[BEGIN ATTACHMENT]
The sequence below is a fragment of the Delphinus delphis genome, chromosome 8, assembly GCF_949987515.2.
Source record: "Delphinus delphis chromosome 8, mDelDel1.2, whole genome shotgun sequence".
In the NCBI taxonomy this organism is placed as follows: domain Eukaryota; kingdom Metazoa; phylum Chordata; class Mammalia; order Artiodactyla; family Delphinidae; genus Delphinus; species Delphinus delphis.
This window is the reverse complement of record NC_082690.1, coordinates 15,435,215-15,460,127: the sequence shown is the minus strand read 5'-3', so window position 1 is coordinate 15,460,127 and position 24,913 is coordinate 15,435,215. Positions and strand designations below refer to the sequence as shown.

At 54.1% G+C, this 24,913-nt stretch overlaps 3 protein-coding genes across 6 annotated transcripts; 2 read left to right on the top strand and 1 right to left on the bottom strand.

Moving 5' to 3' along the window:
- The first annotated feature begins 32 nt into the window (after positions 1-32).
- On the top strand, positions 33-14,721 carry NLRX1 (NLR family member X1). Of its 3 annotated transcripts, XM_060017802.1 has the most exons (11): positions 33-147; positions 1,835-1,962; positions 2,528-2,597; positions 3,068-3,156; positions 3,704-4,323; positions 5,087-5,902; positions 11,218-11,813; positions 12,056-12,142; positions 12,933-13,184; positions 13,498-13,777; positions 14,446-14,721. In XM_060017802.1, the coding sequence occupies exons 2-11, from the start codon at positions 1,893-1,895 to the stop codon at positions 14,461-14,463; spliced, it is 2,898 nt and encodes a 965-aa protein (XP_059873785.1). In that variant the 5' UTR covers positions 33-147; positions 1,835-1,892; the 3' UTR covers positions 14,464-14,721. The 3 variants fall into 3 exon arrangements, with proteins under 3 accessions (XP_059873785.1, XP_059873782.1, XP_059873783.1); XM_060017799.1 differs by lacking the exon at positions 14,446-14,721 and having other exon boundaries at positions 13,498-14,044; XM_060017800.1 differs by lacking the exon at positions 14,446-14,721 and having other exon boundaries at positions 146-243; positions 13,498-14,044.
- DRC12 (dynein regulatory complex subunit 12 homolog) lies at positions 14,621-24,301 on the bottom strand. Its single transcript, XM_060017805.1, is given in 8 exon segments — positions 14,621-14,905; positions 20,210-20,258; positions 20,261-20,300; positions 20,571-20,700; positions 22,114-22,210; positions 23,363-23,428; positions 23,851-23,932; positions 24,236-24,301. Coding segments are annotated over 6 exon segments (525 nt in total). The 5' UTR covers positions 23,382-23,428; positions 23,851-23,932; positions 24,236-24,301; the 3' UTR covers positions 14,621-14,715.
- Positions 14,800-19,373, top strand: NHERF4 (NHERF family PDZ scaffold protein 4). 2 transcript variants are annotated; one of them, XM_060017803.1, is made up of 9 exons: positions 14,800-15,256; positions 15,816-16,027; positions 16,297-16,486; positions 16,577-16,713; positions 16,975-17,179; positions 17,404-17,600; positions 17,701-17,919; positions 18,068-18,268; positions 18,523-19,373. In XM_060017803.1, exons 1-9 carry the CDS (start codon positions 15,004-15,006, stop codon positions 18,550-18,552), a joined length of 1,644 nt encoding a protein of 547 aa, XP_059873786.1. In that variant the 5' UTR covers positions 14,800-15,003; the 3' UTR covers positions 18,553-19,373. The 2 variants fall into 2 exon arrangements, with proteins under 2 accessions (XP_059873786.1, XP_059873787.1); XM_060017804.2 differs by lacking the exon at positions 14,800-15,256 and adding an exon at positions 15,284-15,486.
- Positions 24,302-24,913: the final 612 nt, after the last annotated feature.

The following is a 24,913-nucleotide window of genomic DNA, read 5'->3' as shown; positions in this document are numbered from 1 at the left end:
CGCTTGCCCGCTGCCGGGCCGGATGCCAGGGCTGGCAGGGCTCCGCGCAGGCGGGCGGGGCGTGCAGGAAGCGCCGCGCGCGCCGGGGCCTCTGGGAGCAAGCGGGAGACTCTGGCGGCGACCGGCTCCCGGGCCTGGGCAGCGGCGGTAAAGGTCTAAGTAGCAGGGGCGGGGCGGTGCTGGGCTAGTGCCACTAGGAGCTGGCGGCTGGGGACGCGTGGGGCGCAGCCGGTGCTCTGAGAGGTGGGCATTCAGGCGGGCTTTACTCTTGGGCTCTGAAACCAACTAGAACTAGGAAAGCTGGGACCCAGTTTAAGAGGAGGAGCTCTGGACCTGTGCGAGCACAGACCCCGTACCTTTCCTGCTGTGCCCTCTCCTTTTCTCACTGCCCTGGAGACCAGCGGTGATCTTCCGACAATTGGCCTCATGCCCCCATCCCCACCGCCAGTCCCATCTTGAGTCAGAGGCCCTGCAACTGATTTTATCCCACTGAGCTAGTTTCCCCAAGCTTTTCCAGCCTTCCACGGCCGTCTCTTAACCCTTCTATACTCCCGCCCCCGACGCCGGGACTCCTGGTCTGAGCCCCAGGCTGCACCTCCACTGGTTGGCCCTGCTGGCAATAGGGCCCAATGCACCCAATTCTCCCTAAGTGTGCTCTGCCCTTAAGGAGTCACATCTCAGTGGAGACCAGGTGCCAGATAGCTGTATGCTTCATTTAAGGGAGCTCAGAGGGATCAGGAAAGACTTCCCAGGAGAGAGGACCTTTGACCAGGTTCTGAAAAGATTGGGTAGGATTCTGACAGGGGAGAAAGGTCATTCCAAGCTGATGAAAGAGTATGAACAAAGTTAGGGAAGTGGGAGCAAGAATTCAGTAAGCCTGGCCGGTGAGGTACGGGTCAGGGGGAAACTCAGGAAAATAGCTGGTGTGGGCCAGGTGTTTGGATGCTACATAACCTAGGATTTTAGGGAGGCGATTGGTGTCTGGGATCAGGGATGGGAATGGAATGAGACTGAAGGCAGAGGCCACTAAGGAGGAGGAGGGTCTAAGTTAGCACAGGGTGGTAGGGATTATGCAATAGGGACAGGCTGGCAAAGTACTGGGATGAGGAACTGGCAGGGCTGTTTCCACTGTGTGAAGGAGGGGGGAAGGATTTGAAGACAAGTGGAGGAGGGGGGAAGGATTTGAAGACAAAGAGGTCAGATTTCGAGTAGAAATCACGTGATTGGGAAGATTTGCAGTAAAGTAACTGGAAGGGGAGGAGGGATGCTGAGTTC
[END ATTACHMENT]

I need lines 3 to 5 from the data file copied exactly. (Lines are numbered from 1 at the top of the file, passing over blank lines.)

In the NCBI taxonomy this organism is placed as follows: domain Eukaryota; kingdom Metazoa; phylum Chordata; class Mammalia; order Artiodactyla; family Delphinidae; genus Delphinus; species Delphinus delphis.
This window is the reverse complement of record NC_082690.1, coordinates 15,435,215-15,460,127: the sequence shown is the minus strand read 5'-3', so window position 1 is coordinate 15,460,127 and position 24,913 is coordinate 15,435,215. Positions and strand designations below refer to the sequence as shown.

At 54.1% G+C, this 24,913-nt stretch overlaps 3 protein-coding genes across 6 annotated transcripts; 2 read left to right on the top strand and 1 right to left on the bottom strand.